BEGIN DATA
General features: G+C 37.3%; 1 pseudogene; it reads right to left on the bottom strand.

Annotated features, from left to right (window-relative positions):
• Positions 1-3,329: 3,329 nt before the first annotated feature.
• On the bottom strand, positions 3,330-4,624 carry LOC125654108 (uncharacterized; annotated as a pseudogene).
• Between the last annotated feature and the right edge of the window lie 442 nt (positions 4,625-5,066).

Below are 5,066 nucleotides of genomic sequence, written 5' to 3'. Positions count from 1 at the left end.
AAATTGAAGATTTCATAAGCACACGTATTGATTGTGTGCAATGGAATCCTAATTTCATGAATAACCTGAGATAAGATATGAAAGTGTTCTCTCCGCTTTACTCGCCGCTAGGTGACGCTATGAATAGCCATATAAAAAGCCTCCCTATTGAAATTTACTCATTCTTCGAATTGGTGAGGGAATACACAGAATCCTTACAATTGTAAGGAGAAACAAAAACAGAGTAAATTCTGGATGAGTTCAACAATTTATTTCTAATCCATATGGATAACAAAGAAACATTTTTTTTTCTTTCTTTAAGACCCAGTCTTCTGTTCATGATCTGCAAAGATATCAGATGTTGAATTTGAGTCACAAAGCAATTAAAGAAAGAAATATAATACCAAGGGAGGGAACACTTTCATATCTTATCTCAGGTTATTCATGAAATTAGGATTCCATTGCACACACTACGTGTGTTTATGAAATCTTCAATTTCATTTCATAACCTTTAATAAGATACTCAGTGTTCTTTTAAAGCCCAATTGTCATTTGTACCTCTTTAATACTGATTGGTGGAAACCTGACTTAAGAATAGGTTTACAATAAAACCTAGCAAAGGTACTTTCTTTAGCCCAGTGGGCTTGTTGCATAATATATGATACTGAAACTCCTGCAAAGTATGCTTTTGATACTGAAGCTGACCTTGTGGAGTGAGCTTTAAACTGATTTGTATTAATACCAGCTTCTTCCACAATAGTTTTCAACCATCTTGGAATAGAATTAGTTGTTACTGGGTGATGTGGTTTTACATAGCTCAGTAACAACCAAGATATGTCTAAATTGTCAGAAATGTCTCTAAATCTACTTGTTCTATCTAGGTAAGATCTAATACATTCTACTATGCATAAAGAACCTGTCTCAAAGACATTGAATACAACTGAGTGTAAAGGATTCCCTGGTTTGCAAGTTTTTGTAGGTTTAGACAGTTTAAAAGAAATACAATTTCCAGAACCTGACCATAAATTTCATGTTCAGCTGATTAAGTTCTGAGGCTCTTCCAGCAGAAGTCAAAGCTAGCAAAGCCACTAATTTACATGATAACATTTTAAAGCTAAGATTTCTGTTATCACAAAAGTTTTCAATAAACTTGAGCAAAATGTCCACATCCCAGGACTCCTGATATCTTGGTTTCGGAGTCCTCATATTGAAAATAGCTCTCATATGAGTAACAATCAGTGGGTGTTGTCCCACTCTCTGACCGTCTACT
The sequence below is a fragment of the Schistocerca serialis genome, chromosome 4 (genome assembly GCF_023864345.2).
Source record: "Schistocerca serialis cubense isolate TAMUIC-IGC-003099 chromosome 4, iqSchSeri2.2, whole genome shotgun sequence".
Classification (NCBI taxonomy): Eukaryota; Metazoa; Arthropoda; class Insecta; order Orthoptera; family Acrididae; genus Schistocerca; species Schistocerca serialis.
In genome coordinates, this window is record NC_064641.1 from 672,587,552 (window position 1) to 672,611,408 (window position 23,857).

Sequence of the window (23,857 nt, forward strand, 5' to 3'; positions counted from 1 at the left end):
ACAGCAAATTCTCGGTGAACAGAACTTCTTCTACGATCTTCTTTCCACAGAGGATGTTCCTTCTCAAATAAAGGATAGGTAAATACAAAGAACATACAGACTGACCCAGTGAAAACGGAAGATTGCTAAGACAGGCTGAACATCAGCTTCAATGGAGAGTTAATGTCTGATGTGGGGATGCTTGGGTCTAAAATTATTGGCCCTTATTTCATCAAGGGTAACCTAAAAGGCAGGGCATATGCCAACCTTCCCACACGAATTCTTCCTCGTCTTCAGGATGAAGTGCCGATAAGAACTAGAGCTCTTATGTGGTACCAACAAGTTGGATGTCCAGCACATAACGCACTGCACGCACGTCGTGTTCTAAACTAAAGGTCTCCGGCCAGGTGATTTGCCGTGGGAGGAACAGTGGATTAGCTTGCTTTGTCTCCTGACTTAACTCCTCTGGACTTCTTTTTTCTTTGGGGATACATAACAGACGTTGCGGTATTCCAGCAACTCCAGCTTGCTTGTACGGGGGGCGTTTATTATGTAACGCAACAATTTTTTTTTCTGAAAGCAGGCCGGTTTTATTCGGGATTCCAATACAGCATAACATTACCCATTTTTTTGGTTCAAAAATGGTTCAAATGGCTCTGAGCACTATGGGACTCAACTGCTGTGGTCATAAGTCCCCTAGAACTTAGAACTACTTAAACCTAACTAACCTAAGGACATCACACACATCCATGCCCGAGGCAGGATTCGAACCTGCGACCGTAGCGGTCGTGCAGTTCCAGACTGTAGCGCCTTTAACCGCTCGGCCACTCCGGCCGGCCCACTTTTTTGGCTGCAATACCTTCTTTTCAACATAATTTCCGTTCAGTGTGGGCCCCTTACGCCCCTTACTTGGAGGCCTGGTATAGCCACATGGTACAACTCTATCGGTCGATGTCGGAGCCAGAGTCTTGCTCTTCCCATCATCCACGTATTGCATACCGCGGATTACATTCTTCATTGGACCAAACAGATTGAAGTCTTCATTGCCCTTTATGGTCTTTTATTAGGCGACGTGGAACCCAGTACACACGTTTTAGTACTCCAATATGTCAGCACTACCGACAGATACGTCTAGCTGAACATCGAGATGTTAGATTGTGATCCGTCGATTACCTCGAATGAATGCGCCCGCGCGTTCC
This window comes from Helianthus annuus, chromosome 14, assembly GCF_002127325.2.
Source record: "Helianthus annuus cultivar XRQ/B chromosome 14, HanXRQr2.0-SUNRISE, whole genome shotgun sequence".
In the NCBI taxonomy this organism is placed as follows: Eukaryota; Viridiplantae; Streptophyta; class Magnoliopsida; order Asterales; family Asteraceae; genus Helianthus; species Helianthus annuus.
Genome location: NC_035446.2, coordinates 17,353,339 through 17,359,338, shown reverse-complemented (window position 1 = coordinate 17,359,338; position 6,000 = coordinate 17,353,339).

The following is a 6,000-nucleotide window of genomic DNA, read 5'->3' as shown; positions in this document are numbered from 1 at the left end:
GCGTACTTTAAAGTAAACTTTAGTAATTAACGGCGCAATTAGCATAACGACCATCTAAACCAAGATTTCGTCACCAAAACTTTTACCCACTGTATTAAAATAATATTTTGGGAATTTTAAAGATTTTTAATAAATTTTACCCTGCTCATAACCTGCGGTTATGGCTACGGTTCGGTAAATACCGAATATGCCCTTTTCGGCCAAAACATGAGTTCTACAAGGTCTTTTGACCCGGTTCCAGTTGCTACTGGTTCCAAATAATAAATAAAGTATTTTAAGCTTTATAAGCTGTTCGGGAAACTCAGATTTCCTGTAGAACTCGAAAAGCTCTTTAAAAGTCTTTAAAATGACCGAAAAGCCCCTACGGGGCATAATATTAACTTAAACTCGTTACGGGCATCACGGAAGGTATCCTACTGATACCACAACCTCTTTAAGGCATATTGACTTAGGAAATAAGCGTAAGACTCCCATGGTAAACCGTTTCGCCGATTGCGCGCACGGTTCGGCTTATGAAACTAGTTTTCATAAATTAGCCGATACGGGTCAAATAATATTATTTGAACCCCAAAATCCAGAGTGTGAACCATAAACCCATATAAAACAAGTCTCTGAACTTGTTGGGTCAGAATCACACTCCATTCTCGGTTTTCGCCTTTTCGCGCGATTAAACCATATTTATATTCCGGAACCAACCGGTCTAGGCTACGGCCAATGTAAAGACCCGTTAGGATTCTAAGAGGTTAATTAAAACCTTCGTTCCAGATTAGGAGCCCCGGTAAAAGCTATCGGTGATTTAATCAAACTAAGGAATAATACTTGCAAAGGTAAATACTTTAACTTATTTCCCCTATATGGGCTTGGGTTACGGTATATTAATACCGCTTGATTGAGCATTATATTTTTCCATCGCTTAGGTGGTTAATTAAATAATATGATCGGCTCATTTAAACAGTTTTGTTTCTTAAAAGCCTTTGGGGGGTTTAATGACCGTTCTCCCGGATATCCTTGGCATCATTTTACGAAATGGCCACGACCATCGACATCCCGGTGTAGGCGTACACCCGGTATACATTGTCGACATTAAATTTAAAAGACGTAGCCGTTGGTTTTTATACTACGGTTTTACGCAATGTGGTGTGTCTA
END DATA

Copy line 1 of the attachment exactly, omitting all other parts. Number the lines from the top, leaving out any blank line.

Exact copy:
General features: G+C 37.3%; 1 pseudogene; it reads right to left on the bottom strand.